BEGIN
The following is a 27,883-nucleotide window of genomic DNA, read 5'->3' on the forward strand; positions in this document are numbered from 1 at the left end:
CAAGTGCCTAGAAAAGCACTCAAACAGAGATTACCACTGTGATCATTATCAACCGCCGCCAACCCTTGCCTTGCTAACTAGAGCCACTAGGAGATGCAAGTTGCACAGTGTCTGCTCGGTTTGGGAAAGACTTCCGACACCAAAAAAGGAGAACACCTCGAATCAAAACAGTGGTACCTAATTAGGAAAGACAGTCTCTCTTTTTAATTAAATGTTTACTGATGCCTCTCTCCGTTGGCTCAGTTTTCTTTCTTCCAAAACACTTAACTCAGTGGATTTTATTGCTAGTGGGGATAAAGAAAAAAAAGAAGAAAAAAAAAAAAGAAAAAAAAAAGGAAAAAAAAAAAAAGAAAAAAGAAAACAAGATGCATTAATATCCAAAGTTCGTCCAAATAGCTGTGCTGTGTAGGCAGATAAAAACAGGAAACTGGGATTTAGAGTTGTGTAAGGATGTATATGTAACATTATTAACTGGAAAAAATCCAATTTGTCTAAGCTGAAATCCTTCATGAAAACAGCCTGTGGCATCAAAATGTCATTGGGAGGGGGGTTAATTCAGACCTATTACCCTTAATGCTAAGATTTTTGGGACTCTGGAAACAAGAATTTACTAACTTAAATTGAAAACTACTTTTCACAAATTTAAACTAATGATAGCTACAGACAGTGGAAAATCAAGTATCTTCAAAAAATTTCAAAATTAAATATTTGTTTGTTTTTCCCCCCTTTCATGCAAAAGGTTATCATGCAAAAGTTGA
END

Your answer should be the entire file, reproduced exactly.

The following is a 27,883-nucleotide window of genomic DNA, read 5'->3' on the forward strand; positions in this document are numbered from 1 at the left end:
CAAGTGCCTAGAAAAGCACTCAAACAGAGATTACCACTGTGATCATTATCAACCGCCGCCAACCCTTGCCTTGCTAACTAGAGCCACTAGGAGATGCAAGTTGCACAGTGTCTGCTCGGTTTGGGAAAGACTTCCGACACCAAAAAAGGAGAACACCTCGAATCAAAACAGTGGTACCTAATTAGGAAAGACAGTCTCTCTTTTTAATTAAATGTTTACTGATGCCTCTCTCCGTTGGCTCAGTTTTCTTTCTTCCAAAACACTTAACTCAGTGGATTTTATTGCTAGTGGGGATAAAGAAAAAAAAGAAGAAAAAAAAAAAAGAAAAAAAAAAGGAAAAAAAAAAAAAGAAAAAAGAAAACAAGATGCATTAATATCCAAAGTTCGTCCAAATAGCTGTGCTGTGTAGGCAGATAAAAACAGGAAACTGGGATTTAGAGTTGTGTAAGGATGTATATGTAACATTATTAACTGGAAAAAATCCAATTTGTCTAAGCTGAAATCCTTCATGAAAACAGCCTGTGGCATCAAAATGTCATTGGGAGGGGGGTTAATTCAGACCTATTACCCTTAATGCTAAGATTTTTGGGACTCTGGAAACAAGAATTTACTAACTTAAATTGAAAACTACTTTTCACAAATTTAAACTAATGATAGCTACAGACAGTGGAAAATCAAGTATCTTCAAAAAATTTCAAAATTAAATATTTGTTTGTTTTTCCCCCCTTTCATGCAAAAGGTTATCATGCAAAAGTTGA